Hollywood Silent Before Rape Charge as Dylan Farrow Calls Out Woody Allen's Colleagues

Woody Allen and Mia Farrow's daughter Dylan Farrow made public a personal account of a harrowing story this week. In a letter to the New York Times, she detailed how Allen repeatedly molested her at age 7, and asked actors who worked with him to speak out.

Farrow's call has received radio silence from Hollywood. Farrow recounts in the letter the abuse she allegedly suffered at the hands of Allen. These are not light allegations, nor is the account anything but painful to read.

She says she remembers staring at a toy train making circles on a track while Allen sexually assaulted her. She also notes that she feels abandoned by Hollywood: "that torment was made worse by Hollywood. All but a precious few (my heroes) turned a blind eye. Most found it easier to accept the ambiguity."

Allen's attorney denied the allegations, blaming Mia Farrow for their reemergence. "It is tragic that after 20 years a story engineered by a vengeful lover resurfaces after it was fully vetted and rejected by independent authorities," he said in a statement to Mother Jones.

Farrow ends her letter with a very important message to Allen's peers in Hollywood, one which has mostly fallen on deaf ears: 

What if it had been your child, Cate Blanchett? Louis CK? Alec Baldwin? What if it had been you, Emma Stone? Or you, Scarlett Johansson? You knew me when I was a little girl, Diane Keaton. Have you forgotten me? Woody Allen is a living testament to the way our society fails the survivors of sexual assault and abuse. 

Blanchett, who appeared in Allen's film Blue Jasmine this year, released a short and distant statement: "It's obviously been a long and painful situation for the family and I hope they find some resolution and peace." Alec Baldwin responded on Twitter with a non-response: "You are mistaken if you think there is a place for me, or any outsider, in this family's issue." None of the others who have worked with Allen have responded at press time, though Keaton has spoken publicly about Allen: at an homage to his name at this year's Golden Globes. One unrequested response was that of Girls star Lena Dunham, who called the letter "courageous, powerful, and generous."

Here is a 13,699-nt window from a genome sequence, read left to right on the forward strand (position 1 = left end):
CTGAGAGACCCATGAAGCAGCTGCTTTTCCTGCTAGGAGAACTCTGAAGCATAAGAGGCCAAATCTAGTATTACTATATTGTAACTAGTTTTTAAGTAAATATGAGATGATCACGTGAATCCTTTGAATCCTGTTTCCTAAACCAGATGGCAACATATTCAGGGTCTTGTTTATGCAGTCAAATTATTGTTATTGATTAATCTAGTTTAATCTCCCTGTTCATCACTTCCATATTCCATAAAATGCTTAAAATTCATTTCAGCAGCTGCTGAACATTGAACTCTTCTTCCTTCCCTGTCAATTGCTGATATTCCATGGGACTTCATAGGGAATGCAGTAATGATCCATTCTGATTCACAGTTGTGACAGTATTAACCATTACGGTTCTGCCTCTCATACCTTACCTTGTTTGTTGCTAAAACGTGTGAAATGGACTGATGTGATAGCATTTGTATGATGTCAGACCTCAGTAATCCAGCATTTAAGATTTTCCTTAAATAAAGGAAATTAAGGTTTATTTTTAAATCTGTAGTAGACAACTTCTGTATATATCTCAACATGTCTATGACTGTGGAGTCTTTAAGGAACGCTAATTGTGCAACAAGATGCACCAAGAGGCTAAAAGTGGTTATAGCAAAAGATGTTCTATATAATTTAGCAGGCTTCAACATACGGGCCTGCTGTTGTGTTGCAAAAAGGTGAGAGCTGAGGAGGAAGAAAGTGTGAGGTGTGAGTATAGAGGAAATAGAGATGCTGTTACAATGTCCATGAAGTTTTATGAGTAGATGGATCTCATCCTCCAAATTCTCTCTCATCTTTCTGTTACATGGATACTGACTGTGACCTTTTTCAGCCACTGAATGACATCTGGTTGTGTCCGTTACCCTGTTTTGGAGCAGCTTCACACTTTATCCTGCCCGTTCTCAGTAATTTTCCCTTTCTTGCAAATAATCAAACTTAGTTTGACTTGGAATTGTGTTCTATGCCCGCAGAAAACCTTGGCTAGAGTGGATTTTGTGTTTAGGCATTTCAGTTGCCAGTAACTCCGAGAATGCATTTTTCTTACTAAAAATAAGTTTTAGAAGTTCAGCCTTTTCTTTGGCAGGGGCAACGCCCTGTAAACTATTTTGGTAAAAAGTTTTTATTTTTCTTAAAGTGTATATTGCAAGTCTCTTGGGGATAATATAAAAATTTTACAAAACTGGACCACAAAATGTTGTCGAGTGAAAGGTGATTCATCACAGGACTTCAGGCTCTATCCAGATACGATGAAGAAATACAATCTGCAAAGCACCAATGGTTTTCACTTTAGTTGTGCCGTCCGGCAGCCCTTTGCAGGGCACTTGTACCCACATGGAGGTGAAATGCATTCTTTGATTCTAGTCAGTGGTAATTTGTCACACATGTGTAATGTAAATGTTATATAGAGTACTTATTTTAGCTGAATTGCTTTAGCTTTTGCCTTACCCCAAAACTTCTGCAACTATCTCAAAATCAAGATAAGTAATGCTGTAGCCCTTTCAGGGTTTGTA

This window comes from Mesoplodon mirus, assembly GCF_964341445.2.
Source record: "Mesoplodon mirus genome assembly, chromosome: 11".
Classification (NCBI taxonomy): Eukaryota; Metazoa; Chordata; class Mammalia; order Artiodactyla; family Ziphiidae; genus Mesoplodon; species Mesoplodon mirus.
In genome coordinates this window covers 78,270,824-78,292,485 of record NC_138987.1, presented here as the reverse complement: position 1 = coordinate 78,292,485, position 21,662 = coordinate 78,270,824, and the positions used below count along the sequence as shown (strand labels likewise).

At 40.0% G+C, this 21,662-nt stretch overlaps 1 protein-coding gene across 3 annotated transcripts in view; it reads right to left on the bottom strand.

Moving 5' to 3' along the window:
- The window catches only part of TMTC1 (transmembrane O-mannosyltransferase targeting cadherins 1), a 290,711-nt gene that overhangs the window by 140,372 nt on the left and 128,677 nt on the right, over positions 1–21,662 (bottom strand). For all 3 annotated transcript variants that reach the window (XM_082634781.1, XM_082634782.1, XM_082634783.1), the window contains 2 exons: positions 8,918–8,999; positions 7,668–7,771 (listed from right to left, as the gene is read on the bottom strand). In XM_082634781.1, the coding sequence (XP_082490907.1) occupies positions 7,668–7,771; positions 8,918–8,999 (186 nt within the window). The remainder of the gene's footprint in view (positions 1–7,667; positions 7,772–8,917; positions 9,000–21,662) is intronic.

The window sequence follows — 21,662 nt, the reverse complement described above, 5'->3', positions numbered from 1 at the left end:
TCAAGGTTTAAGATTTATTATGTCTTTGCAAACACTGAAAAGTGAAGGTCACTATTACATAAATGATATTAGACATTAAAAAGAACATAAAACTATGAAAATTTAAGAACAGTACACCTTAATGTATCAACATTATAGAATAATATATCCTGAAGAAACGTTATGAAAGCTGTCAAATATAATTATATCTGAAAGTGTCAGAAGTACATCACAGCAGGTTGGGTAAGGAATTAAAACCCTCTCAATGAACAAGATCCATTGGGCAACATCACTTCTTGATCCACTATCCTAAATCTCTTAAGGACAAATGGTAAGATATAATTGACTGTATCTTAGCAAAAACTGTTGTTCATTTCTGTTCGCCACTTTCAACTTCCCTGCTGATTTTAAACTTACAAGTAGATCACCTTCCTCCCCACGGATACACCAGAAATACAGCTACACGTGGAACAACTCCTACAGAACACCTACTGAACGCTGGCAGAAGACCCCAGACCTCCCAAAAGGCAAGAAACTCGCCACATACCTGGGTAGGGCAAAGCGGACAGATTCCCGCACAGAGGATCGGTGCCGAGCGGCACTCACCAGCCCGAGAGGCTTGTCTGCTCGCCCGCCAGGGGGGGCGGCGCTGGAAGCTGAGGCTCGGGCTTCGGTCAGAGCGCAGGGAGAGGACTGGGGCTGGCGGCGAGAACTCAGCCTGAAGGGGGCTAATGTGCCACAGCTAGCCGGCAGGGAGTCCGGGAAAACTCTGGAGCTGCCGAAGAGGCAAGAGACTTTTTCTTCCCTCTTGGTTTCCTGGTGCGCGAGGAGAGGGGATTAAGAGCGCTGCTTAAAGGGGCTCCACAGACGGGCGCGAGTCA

Dunham aside, the silence from many in Hollywood upon hearing such vile allegations speaks volumes, and puts on display the worst of that community's rape culture. As defined in one article in the progressive magazine The Nation, rape culture consists of the "tacit acceptance of misogyny in everything from casual conversations with our peers to the media we consume... accept[ing] the degradation of women and posit[ing] uncontrollable hyper-sexuality of men as the norm." This definition is limited: the victims of rape need not be women, and rapists need not be conventionally "hyper-sexual."

Rape culture is typically attached by the left to the so-called Republican "war on women," brought up whenever a low-ranking conservative public figure says a pro-life statement or an unpopular but convenient extremist attempts to publicly understand rape without being asked. To describe any throwaway political remark in such a way cheapens the definition in a way that benefits people like Allen.

In rape culture, the victim is always suspect and the rapist is always one exoneration away from being a victim himself (and it is almost always himself). Sure, the cases of an actual vocal defense of Allen for such heinous crimes are few and far between. The Daily Beast has the ignoble distinction of publishing the most repulsive one, defending Allen from the "the two-headed piranha of gossip and innuendo," launching an irrelevant attack on Mia Farrow for "fooling around" with Frank Sinatra, and floating the idea that Dylan Farrow was "coached" into such a heinous lie. But the silence from Allen's peers speaks even louder than this vocal defense.

But those who praise Allen unconditionally--like those Farrow lists in her letter--further the idea that only Allen's career matters, and Dylan Farrow's life and personal integrity have no value compared to a DVD of Annie Hall. To ignore such a violation of a child is to disregard the suffering of all victims of abuse, to tell the children silently agonizing that even if they speak up, no one will listen if their predators are funny enough, or well-connected enough, or can tell a good story.

Whether the allegations are ever proven true or not doesn't matter, because the problem is that they are not being taken seriously for a frivolous reason: people like Allen's films. For a community that prides itself on its allegedly progressive nature, such a flippant attitude towards rape is unwelcoming, disingenuous and immoral. 


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